In the East and North, this root vegetable can be left in the ground all winter and dug up as needed for cooking. Freezing seems to improve the texture and gives parsnips a sweeter, more delicate taste. In southern and western states where winters are mild, parsnips should be planted in fall and grown for a winter crop, because spring planting extends the warm growing season too long, making the parsnips woody and tasteless.
Parsnip Planting and Culture
Since parsnip is a long-season crop, seed should be sown as early in spring as possible. Fresh seed should be secured each year. Slow to germinate, the seed should be soaked overnight before being planted out in a rich, deeply spaded, light soil. A generous amount of compost or some other humus should be added to enrich them and to provide good aeration and uniform distribution.
Plant the seed thickly in rows, inches apart. Radish seed should be alongside to mark the rows and keep the crust from hardening. It is wise to mulch the planting as the soil must remain cool during the long germination period seed are in danger of drying out.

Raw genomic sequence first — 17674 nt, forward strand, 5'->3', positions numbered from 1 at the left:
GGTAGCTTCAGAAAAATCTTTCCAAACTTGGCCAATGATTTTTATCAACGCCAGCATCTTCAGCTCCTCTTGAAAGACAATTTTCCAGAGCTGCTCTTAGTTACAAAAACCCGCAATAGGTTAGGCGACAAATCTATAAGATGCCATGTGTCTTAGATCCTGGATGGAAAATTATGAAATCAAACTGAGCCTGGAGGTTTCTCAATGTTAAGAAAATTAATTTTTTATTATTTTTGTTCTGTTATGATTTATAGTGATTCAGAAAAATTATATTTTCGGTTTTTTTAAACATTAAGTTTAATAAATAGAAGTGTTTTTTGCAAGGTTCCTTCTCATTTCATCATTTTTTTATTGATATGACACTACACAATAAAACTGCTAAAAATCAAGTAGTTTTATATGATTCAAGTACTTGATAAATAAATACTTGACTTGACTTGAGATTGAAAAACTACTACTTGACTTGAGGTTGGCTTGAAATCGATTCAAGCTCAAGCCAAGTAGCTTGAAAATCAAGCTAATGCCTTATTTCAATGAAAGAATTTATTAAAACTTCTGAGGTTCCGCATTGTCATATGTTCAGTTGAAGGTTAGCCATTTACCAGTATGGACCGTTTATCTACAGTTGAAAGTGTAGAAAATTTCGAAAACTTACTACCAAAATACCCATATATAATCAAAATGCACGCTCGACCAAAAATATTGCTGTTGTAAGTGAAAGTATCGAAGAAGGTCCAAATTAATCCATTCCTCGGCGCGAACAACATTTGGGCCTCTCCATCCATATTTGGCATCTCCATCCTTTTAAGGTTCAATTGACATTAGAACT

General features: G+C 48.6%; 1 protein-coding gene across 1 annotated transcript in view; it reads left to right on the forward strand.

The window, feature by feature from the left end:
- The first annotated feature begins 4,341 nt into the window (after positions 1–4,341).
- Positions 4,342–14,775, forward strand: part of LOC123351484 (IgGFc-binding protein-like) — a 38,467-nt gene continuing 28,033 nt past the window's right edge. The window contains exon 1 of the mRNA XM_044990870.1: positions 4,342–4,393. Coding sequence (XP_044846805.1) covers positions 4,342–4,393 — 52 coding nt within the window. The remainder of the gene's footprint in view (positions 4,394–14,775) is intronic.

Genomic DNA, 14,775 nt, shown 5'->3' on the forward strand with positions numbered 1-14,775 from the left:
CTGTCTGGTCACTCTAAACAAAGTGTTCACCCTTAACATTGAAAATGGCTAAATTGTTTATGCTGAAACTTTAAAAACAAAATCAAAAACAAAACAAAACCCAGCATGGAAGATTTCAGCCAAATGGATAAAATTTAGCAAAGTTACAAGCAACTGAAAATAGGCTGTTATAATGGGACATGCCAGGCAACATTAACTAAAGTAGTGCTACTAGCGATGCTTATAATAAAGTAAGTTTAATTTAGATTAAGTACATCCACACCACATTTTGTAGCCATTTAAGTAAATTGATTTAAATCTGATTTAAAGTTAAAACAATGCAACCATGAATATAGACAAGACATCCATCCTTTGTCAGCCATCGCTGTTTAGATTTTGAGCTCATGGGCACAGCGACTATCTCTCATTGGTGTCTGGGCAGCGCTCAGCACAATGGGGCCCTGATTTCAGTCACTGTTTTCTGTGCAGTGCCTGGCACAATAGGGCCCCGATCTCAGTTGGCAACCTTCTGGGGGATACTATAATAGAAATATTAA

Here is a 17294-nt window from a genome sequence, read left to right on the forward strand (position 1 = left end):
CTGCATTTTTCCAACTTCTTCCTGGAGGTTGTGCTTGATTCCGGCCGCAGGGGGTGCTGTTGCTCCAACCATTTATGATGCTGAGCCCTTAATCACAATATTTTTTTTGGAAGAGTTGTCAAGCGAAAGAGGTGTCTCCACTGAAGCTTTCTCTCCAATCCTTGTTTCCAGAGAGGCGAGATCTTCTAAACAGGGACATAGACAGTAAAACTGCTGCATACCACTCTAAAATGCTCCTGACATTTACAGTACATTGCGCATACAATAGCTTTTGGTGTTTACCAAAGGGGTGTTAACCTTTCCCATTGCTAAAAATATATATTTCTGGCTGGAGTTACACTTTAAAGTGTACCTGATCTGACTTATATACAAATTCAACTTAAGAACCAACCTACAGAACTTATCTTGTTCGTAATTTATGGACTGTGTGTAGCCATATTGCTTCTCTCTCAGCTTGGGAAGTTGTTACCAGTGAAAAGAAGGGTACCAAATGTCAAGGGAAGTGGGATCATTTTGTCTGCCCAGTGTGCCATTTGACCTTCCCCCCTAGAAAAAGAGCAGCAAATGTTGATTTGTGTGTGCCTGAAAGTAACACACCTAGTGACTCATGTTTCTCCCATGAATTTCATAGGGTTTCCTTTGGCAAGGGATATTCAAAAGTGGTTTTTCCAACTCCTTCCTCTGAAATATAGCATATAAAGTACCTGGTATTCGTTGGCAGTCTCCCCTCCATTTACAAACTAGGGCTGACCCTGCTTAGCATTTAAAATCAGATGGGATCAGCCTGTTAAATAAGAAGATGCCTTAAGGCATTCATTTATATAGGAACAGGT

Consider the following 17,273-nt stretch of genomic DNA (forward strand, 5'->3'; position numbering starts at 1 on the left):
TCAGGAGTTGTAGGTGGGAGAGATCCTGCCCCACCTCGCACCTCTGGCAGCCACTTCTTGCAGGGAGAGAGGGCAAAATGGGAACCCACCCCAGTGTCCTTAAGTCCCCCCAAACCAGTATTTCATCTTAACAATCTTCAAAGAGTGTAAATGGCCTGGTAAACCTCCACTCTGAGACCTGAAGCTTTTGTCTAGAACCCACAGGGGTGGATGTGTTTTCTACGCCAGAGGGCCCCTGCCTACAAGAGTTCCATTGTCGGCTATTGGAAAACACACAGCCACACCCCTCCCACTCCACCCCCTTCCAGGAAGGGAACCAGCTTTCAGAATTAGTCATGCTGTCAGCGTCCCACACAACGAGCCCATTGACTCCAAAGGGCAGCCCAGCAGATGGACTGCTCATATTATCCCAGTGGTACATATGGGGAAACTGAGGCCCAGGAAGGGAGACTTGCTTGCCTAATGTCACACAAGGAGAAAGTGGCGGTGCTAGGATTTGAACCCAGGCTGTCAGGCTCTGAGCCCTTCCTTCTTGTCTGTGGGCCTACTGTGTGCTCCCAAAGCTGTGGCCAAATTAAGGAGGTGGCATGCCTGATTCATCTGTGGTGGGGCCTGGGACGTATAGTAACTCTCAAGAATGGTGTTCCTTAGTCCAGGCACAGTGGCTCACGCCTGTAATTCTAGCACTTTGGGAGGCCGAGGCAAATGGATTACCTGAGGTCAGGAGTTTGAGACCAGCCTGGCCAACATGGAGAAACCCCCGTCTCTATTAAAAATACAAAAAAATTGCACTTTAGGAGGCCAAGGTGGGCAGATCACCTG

As the radishes become of edible size, pick them and weed and thin the parsnip seedlings six inches apart. Cultivate cleanly all until the foliage touches between the rows.
Parsnips may be harvested when the ground has little else to offer may remain in the ground over winter dug up during a thaw, or they may bed just before the ground freezes harden stored in a root cellar for winter use. In the ground until spring, dig as needed to new tops start to grow; then dig all rain and store them in a cold place to sprouting. After the growth, the roots lose flavor and soon become lean and limp as well as tough and stringy.